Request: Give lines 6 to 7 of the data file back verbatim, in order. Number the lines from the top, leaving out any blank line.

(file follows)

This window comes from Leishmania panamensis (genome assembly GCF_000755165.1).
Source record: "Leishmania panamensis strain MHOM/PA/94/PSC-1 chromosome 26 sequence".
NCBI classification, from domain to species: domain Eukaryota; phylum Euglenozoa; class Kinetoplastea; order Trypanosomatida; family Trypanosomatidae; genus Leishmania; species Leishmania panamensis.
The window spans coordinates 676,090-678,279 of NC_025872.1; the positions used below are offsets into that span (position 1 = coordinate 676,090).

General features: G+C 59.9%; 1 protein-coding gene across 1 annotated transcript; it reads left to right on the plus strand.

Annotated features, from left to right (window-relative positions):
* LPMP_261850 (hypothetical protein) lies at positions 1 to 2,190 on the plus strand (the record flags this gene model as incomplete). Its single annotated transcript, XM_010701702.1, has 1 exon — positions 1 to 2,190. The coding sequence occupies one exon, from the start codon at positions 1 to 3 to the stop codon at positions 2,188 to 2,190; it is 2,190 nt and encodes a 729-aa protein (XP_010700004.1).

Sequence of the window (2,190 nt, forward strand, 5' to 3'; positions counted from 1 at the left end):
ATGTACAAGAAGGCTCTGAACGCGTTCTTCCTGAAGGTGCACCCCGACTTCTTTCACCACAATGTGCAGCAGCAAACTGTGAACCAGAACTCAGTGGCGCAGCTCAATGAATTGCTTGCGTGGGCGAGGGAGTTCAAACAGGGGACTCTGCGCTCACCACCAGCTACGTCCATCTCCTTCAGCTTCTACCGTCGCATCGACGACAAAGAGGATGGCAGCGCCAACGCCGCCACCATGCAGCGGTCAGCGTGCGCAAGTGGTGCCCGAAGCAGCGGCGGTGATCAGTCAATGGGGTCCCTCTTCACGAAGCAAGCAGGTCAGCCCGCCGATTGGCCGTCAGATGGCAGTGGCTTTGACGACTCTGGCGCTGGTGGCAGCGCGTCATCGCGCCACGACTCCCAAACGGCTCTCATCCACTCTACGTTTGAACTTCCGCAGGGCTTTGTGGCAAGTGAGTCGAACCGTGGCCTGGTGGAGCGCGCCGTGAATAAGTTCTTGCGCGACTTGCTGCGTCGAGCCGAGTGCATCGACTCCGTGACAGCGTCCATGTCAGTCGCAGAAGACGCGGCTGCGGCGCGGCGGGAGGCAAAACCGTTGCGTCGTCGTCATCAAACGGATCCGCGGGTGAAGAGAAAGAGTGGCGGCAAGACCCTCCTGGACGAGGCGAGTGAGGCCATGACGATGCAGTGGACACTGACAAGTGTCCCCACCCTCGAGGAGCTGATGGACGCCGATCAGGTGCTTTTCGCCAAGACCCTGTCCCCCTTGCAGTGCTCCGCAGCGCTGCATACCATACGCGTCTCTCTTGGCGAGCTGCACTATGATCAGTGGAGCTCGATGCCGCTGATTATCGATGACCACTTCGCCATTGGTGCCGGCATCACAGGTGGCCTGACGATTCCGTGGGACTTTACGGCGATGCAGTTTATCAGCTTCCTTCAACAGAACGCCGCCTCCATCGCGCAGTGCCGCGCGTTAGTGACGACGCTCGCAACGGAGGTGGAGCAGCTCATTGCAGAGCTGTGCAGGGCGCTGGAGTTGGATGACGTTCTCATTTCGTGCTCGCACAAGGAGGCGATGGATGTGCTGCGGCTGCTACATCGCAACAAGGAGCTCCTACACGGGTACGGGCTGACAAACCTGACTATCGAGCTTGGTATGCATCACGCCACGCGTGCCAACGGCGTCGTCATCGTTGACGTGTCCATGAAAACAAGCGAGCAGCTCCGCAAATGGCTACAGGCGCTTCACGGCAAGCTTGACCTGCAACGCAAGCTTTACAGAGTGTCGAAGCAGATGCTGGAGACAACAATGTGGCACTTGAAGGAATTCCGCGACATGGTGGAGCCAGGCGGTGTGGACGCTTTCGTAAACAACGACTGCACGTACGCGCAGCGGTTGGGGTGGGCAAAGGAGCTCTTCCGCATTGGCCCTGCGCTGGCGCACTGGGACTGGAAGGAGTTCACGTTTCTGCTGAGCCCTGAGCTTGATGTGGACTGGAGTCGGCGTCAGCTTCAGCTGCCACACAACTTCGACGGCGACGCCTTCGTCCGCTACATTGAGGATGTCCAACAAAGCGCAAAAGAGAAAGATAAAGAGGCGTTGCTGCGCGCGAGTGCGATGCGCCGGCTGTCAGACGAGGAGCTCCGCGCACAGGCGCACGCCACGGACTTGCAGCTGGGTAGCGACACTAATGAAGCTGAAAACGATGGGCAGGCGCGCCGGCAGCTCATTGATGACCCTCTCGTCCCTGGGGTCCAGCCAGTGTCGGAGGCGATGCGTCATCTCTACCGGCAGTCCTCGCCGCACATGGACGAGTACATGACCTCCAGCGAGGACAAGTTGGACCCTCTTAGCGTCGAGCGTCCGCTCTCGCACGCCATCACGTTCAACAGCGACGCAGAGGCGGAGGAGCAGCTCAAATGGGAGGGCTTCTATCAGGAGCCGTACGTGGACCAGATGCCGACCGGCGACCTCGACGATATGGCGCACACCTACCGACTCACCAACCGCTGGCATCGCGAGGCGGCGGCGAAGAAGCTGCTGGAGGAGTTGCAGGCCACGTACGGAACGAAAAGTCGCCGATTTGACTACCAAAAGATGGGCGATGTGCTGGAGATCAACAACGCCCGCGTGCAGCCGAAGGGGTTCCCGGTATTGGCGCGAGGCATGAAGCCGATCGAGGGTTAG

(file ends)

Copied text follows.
Annotated features, from left to right (window-relative positions):
* LPMP_261850 (hypothetical protein) lies at positions 1 to 2,190 on the plus strand (the record flags this gene model as incomplete). Its single annotated transcript, XM_010701702.1, has 1 exon — positions 1 to 2,190. The coding sequence occupies one exon, from the start codon at positions 1 to 3 to the stop codon at positions 2,188 to 2,190; it is 2,190 nt and encodes a 729-aa protein (XP_010700004.1).